Back aboard Basil after a 3-week jaunt to London, Portugal, Spain and London again. It will take me awhile to sort through the hundreds of photos I took, so I will be doing so over the course of the next few days. There will be minimal verbiage and maximal pictures.

First - London. I have combined our two visits into one photo essay. During the first four day trip we met up with some of my family and went for a long walk along the river with them to the Chelsea Physic Garden. We went to see Kenneth Branagh in The Entertainer and to a performance of Shakespeare's Macbeth at the Globe Theatre on the South Bank of the Thames. We also toured the Rolling Stones exhibition at the Saatchi Gallery.

Nigel and Barb decided      
to combine faces for a while >>

Loo Sign
Messy but Expensive Street

(except sign above)
The Carter Gang - Michael & Angela, Barbara,
Josh & Amber, Sandra and Nigel in the
Chelsea Physic Garden
3 Bros
We Three Brothers in the Cooper's Arms,
a Chelsea Young's Pub

                          Square Tube
Sloane Rangers at Sloane Square
Josh is Nigel's son (my nephew) and we met his new girlfriend, Amber, for the first time.

Globe Panorama
The Globe Theatre is a careful reconstruction of the original Globe where Shakespeare wrote and performed.
The privately-owned brainchild of American actor Sam Wanamaker, it was completed after his death.
Tickets to the floor (the original 'mosh pit'?) cost a penny in the original, £5 today.
There were no toilets in the original and people had to pay again to get back in, so most punters peed on the floor.

On the second shorter visit we went (with Amber again) to the Victoria and Albert museum for You Say You Want a Revolution, a Sixties exhibition. We rode the London Eye, a giant ferris wheel on the South Bank, and went to a Georgia O'Keeffe exhibition at the Tate Modern.
Amber and Barb in Front of the London Eye
In the
Barb in the Eye
Thames at Night
The Thames by Night
Eye View
Houses of Parliament and Westminster
Bridge from the Eye
St. Paul's Cathedral and the Millennium Bridge
Chatham Railway
The Coat of Arms of the London, Chatham
and Dover Railway on Blackfriars Bridge.


View of Lisbon from Across the Tagus

We spent four days in Lisbon and, although the city has its charms, we were more impressed with Porto. Lisbon is a big dirty city with a massive graffiti problem. On arrival, our pilot pulled off an exemplary crosswind landing (I complimented him) and the wind was an intermittent problem while were were there. Anyway, Porto came later, so this impression of Lisbon comes with the benefit of hindsight and we did enjoy our time there. We stayed in a very swanky five star hotel, the Hotel Tivoli Lisboa and had the best meal in Lisbon on the first night at the hotel's brasserie. Unusual for a hotel restaurant. Generally, we were underwhelmed by Portuguese grub.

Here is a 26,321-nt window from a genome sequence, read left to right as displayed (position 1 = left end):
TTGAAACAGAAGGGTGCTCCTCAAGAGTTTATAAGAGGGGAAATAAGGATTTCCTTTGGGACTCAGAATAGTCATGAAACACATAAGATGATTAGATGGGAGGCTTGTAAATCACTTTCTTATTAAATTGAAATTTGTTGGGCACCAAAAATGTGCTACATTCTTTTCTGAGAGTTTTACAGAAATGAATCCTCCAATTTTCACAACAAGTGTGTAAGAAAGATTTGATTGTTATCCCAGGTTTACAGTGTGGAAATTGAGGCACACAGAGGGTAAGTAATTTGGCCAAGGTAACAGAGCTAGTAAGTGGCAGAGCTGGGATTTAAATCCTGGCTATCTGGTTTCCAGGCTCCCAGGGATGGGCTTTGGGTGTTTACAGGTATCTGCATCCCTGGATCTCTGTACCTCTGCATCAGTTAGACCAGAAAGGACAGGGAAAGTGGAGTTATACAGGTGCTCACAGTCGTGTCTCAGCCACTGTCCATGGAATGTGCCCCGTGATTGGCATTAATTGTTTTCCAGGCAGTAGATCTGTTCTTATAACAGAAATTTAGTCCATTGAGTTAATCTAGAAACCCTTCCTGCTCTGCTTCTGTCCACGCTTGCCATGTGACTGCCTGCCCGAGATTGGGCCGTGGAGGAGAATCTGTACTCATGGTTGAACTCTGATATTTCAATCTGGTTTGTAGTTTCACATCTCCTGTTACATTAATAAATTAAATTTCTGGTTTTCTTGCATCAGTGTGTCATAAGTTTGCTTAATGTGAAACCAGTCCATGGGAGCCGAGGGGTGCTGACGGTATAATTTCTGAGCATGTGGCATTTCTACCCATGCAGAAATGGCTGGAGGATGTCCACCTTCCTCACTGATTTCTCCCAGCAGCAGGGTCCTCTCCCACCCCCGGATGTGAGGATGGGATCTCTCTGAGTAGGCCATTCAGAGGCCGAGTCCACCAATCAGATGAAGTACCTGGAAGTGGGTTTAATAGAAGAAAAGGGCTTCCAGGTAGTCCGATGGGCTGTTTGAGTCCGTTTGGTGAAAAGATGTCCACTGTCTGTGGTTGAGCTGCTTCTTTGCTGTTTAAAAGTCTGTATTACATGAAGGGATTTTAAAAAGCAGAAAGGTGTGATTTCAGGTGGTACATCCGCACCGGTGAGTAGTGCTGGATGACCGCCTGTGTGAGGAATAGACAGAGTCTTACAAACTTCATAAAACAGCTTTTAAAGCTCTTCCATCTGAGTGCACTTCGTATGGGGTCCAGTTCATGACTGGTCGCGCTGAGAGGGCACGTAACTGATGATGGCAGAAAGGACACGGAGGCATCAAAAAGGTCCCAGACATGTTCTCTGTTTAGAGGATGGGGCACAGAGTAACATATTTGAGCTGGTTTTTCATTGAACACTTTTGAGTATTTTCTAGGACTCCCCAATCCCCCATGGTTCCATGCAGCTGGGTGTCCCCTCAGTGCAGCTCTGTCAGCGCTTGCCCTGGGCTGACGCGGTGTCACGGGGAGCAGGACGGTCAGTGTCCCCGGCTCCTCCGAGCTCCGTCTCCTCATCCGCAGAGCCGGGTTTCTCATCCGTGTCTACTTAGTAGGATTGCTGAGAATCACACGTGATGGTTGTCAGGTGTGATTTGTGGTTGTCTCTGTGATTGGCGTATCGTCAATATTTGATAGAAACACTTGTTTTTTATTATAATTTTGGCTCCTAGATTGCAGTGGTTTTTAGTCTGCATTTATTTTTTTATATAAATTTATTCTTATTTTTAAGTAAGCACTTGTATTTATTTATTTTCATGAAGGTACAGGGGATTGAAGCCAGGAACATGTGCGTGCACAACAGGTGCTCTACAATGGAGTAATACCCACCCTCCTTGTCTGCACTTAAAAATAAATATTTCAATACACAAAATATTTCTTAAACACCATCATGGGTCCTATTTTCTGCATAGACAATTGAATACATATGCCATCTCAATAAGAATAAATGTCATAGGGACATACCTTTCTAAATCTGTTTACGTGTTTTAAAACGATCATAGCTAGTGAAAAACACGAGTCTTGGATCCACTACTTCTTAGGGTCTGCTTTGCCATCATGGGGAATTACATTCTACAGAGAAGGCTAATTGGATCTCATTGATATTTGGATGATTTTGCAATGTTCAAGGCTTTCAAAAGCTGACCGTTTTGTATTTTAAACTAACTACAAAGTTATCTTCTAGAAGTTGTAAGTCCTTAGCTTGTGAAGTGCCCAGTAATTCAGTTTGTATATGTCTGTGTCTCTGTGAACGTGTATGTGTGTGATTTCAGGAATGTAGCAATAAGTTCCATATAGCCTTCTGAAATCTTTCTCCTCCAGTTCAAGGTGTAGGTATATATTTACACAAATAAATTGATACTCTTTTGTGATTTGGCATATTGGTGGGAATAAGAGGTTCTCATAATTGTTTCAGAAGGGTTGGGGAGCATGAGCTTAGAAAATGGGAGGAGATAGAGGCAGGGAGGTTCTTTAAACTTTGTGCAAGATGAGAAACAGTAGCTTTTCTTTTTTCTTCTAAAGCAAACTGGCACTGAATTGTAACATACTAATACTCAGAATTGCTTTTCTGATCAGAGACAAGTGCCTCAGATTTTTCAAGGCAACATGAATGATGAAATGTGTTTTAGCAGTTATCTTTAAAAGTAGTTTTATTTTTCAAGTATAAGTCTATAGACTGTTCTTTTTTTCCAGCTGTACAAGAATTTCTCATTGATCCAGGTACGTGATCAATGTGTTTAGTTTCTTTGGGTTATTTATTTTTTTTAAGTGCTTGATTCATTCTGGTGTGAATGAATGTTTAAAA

Lisbon was devastated by a massive earthquake in 1775 which resulted in new building codes. There are few high-rise buidings and many new buildings are contructed with reinforced concrete frames. Many old masonry buildings remain and there is still the potential for major earthquake damage.

Viking (the tour company) provided a walking tour of the city and a bus tour while we were there, the rest of the time we were on our own. We took a train to the ancient town of Sintra which was seething with other tourists. Here are some photos:

Guide Marlene tells how Saint Anthony found her
a potential husband (somewhat tongue-in-cheek)
Typical Street. Cobblestones and Painted Houses

Avenue de Liberdade
(across from the Hotel Tivoli)
The Streets in the Old Town are Lined
with Little Shops
Jewish Quarter
The Old Jewish Quarter
(Portugal has a mixed history with Jews. Many
were expelled or forced to convert during the
Inquisition but many were saved in WWII
because Portugal was a neutral zone)
Old Funicular. Made in Birmingham and
Still Going Strong
Church Interior (Sorry, we saw so many
I can't remember which this was)
Church detail
Detail in Chapel of Church

Belem Tower
The Belém Tower
Monastery Cloisters
Jerónimos Monastery Cloisters